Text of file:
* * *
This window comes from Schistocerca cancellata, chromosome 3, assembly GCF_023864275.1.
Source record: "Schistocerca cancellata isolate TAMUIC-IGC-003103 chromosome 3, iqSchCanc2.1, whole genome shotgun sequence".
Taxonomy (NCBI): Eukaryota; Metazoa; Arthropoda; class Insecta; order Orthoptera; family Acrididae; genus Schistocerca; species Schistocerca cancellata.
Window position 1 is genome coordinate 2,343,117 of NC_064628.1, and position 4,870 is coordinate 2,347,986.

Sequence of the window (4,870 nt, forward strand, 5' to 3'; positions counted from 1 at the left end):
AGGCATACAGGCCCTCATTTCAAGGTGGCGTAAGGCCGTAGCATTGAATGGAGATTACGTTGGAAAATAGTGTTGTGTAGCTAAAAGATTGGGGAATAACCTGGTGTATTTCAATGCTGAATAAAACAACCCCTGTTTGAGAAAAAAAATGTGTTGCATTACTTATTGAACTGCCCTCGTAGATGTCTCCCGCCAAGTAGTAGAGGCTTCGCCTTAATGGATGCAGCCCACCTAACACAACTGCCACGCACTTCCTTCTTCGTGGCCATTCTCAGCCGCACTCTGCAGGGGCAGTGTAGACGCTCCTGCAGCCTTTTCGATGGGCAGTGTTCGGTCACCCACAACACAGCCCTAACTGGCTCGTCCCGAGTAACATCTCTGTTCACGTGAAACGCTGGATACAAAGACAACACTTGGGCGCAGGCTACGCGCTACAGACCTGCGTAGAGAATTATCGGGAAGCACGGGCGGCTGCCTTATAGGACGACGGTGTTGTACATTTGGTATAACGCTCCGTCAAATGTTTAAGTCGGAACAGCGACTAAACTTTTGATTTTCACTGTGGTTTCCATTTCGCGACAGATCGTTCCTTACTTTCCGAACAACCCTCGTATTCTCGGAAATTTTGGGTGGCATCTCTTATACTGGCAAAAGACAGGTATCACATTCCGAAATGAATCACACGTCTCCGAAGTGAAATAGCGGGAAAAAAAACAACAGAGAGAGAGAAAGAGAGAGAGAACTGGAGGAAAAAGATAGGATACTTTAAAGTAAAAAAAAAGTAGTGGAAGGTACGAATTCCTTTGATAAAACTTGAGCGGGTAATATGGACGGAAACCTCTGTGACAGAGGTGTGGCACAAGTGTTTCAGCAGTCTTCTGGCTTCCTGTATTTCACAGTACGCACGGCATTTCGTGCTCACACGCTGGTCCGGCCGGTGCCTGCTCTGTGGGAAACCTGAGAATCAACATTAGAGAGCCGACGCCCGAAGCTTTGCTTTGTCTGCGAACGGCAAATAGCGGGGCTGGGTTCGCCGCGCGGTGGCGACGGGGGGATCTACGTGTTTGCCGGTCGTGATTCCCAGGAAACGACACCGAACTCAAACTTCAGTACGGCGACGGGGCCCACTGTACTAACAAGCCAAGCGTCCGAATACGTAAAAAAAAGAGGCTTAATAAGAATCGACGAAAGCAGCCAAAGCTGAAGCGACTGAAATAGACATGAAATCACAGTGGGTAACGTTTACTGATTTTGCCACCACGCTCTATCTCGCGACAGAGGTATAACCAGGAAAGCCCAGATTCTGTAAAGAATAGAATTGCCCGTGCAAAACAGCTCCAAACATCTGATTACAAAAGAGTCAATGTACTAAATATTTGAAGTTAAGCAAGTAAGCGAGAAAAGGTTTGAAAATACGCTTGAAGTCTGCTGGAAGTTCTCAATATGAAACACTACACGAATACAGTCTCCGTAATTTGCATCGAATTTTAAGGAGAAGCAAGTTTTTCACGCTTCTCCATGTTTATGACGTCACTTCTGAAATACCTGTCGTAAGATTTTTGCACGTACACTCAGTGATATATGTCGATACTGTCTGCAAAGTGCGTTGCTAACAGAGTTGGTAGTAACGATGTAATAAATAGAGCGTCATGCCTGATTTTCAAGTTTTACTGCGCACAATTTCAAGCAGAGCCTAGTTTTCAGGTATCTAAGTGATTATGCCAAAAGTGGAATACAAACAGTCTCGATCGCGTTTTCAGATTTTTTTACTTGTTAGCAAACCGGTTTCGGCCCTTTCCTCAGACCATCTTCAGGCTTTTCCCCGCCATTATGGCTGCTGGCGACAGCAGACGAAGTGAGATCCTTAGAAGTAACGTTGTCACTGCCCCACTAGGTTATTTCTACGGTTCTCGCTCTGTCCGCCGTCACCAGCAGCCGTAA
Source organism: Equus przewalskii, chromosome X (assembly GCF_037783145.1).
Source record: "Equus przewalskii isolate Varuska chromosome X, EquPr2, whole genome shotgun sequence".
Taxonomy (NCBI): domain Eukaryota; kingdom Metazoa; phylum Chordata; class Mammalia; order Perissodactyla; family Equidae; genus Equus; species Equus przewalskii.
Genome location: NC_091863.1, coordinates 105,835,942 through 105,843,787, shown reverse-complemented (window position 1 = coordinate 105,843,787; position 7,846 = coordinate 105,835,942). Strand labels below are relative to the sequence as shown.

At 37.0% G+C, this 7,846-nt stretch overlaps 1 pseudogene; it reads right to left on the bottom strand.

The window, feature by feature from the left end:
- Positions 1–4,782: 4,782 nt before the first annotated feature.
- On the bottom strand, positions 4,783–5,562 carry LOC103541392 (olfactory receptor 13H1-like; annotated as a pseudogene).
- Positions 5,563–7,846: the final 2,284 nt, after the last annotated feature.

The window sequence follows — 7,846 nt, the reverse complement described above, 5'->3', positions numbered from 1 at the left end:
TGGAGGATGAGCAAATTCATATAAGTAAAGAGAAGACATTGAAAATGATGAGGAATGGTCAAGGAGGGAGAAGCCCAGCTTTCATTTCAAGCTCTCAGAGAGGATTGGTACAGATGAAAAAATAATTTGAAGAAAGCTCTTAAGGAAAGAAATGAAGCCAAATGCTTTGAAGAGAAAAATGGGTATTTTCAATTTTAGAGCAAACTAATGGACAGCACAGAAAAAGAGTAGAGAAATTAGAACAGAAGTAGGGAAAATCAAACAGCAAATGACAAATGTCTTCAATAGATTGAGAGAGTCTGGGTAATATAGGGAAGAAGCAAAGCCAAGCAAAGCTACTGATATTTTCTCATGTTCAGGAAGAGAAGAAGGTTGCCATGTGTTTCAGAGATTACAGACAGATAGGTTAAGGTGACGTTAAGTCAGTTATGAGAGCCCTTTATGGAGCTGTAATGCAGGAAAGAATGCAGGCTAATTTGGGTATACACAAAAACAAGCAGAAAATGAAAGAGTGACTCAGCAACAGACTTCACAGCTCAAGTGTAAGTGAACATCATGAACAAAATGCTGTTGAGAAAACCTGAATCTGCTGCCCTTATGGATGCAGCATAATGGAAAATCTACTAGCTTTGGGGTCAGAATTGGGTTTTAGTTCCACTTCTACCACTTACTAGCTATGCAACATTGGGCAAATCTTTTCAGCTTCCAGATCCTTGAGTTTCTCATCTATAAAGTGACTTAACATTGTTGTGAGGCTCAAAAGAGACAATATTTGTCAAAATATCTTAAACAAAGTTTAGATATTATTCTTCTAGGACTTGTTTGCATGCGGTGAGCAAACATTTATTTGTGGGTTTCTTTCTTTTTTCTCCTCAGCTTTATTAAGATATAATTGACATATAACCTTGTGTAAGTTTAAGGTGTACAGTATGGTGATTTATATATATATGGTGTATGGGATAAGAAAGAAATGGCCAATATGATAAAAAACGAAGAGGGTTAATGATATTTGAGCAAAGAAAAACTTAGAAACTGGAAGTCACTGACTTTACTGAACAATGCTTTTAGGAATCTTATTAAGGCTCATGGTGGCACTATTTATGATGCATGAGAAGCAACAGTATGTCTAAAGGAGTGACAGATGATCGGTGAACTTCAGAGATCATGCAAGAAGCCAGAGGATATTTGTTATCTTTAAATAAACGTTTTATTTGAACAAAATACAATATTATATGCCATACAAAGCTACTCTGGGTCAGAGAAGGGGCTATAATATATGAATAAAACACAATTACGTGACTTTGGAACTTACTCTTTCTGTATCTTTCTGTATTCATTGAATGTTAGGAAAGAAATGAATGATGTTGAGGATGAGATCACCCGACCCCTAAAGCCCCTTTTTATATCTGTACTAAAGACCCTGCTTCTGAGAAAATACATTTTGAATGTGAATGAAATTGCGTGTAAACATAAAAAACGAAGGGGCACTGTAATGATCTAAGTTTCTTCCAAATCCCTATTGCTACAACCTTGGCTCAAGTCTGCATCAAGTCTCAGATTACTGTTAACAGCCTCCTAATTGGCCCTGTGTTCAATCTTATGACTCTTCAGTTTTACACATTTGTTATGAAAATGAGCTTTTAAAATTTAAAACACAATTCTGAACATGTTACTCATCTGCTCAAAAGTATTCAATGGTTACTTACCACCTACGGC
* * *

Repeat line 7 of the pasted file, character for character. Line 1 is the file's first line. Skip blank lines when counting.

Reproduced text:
Source organism: Equus przewalskii, chromosome X (assembly GCF_037783145.1).